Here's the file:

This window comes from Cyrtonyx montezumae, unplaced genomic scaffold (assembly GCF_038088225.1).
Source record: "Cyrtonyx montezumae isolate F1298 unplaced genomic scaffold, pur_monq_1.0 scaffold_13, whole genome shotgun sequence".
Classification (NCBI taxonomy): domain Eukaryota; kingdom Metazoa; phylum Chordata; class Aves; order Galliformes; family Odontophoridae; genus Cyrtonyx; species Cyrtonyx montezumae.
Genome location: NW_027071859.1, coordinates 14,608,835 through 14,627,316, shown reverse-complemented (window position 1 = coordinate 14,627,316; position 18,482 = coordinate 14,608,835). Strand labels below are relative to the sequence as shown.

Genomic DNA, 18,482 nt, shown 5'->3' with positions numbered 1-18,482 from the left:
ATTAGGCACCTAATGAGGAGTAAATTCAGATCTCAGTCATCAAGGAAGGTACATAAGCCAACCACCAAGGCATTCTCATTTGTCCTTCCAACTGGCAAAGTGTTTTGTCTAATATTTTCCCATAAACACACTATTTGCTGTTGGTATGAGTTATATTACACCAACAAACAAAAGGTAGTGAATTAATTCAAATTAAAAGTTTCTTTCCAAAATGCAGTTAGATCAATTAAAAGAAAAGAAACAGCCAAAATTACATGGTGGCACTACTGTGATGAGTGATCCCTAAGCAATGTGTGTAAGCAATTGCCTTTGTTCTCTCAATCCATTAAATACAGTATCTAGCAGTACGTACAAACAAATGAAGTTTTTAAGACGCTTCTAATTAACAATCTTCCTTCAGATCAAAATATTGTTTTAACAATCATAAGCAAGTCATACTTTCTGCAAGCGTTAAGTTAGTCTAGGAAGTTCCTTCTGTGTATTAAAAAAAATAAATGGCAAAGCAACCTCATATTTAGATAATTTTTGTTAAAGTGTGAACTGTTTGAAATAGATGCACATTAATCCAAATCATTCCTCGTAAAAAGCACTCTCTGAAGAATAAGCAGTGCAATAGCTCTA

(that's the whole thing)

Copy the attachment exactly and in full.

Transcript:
This window comes from Cyrtonyx montezumae, unplaced genomic scaffold (assembly GCF_038088225.1).
Source record: "Cyrtonyx montezumae isolate F1298 unplaced genomic scaffold, pur_monq_1.0 scaffold_13, whole genome shotgun sequence".
Classification (NCBI taxonomy): domain Eukaryota; kingdom Metazoa; phylum Chordata; class Aves; order Galliformes; family Odontophoridae; genus Cyrtonyx; species Cyrtonyx montezumae.
Genome location: NW_027071859.1, coordinates 14,608,835 through 14,627,316, shown reverse-complemented (window position 1 = coordinate 14,627,316; position 18,482 = coordinate 14,608,835). Strand labels below are relative to the sequence as shown.

Genomic DNA, 18,482 nt, shown 5'->3' with positions numbered 1-18,482 from the left:
ATTAGGCACCTAATGAGGAGTAAATTCAGATCTCAGTCATCAAGGAAGGTACATAAGCCAACCACCAAGGCATTCTCATTTGTCCTTCCAACTGGCAAAGTGTTTTGTCTAATATTTTCCCATAAACACACTATTTGCTGTTGGTATGAGTTATATTACACCAACAAACAAAAGGTAGTGAATTAATTCAAATTAAAAGTTTCTTTCCAAAATGCAGTTAGATCAATTAAAAGAAAAGAAACAGCCAAAATTACATGGTGGCACTACTGTGATGAGTGATCCCTAAGCAATGTGTGTAAGCAATTGCCTTTGTTCTCTCAATCCATTAAATACAGTATCTAGCAGTACGTACAAACAAATGAAGTTTTTAAGACGCTTCTAATTAACAATCTTCCTTCAGATCAAAATATTGTTTTAACAATCATAAGCAAGTCATACTTTCTGCAAGCGTTAAGTTAGTCTAGGAAGTTCCTTCTGTGTATTAAAAAAAATAAATGGCAAAGCAACCTCATATTTAGATAATTTTTGTTAAAGTGTGAACTGTTTGAAATAGATGCACATTAATCCAAATCATTCCTCGTAAAAAGCACTCTCTGAAGAATAAGCAGTGCAATAGCTCTA